Moving to Georgia

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Getting in a giant truck and moving to Georgia was one of the roughest experiences in my life. Leaving my friends and family in one half of the country and moving to the other. Does it sound like something that you would want to do? Probably not, all my life I thought that I was going to be the average kid living in Houston, Texas with all my friends, and just going about my business.

Then, IT happened. My mom began dating someone, and my life began to change. I was no longer the kid that would be living an average life in Houston, Texas. I was the kid with a mom that was dating someone, and not spending time with me afterschool. I began to wonder why my mom didn’t spend as much time with me. I began to feel lonely, question if this was for the better, and why this was happening.

By the next Christmas they were already engaged, which I thought was even worse. I still wasn’t even comfortable with the idea of them going out. Later it got better for me though, because he left and went to Georgia, to get settled in for us and learn about the area. After he left I was really happy because my mom started to spend time with me again. We started to go to the movies, go bowling, and other stuff like that. But at the same time, I wasn't happy because I knew that after my 2nd grade year I would be moving to Georgia.

That summer, my mom’s fiancé came back from Georgia and they got married in Louisiana. I then knew it was official I had a dad. My mom was extremely happy and everything like a newly wed would be. I wasn’t though. I was unsure about this being the right thing; it was also against what my mom had told me before she started dating. My mom told me that she was never going to get married again.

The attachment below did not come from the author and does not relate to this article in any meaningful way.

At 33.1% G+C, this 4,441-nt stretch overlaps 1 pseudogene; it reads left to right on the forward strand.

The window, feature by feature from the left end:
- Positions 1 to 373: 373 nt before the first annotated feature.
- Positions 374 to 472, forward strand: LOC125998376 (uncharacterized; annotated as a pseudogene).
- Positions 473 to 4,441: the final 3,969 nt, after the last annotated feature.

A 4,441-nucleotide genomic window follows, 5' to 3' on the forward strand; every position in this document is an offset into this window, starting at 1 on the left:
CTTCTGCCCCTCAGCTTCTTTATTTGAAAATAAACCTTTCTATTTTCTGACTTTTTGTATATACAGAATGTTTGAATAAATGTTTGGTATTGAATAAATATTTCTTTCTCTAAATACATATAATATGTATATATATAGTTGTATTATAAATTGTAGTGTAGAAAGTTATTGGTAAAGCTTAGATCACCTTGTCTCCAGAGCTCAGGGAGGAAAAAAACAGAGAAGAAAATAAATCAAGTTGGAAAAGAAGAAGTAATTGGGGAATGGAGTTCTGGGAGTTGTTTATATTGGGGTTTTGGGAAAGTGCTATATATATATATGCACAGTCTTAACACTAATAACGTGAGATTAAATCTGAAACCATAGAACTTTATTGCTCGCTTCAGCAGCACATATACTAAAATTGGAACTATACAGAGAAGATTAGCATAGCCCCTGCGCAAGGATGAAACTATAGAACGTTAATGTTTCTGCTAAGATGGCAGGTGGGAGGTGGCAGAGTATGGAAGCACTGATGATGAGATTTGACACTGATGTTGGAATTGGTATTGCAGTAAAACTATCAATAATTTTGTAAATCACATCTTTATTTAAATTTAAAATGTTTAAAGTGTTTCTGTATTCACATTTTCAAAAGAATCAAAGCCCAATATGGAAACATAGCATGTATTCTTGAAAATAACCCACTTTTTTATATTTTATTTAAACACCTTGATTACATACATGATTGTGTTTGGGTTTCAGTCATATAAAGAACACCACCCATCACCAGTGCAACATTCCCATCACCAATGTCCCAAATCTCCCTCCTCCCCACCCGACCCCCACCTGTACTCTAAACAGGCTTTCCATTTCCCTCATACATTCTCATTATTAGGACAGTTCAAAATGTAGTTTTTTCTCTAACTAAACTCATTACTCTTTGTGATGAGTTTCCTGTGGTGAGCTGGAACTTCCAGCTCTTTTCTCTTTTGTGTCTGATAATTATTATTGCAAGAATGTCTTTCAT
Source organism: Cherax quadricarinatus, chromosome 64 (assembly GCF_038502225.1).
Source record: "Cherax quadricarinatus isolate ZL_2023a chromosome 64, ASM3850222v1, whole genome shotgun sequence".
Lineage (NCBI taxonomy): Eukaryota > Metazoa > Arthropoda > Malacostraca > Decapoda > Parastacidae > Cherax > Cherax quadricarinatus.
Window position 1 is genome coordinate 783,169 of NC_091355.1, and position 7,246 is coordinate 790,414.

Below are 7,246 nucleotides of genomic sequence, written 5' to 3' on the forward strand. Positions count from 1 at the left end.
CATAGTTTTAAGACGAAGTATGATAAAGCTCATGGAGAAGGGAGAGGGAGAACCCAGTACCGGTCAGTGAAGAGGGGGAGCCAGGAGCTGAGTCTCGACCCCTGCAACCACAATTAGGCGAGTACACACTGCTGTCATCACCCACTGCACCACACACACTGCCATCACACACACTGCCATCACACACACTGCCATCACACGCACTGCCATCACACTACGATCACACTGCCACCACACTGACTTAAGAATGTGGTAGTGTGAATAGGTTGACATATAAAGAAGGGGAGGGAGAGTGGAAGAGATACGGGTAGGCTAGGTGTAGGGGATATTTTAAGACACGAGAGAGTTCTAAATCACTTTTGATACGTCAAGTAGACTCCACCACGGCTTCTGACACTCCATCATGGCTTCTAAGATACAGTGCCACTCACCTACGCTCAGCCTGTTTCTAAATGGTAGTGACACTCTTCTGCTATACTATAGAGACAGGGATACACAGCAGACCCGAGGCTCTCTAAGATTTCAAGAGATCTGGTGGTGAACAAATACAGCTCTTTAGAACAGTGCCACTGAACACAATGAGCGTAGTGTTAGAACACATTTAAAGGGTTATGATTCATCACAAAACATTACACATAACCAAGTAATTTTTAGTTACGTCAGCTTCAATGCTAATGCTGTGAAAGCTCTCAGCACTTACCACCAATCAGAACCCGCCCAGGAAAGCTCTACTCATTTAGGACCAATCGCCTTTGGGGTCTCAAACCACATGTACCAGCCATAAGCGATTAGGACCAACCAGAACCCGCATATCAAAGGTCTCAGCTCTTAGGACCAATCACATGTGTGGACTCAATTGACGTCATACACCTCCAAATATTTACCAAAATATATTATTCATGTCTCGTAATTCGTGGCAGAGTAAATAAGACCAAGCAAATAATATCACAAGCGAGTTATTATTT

After the wedding, we went back to Houston and began to pack up so that we could move to Georgia. We packed all day, but afterwards we were done. We left at night the next day and arrived in the afternoon the day after.

On the way, I was complaining and saying, “Mom why do we have to go to Georgia we don’t know anyone there.”

She replied, “It will be for the better, besides it’s the only option that we have right now.”

I told her, “It’s not going to be all right, I don’t want to leave all my friends behind.”

She then told me, “It will be all right, you will make tons of friends. Just don’t worry about it.”

I didn’t believe her; I didn’t want to believe her. I never thought that she was telling the truth. Although, as soon as we got settled in Georgia and school started, I realized that she was right. I had many friends and liked where I was. There were a bunch of new experiences in Georgia, such as new stores, new restaurants, different people, and much more.

For me I liked school better than I did while I was in Texas other than the fact that it was public school. There were more kids and the school was bigger. There were probably twice as many kids in my class then there would be in Texas. One of my favorite times with my classmates was in the winter of my fourth grade. My class was out on the playground, and there was ice everywhere. We decided to play tag. People were running everywhere, and sliding to any possible spot on the playground. It was extremely fun. I also remember my first snow day. I woke up in the morning and screamed. My mom came and thought that a roach or spider had come out.

I told her, “Mom it’s snowing!”

She couldn’t believe it. It was one of the best days of my life, no school and a day out at a bunch of electronic stores!

In the end I learned that my mom was right and that I should listen to her a little bit more, because she is probably right about it.





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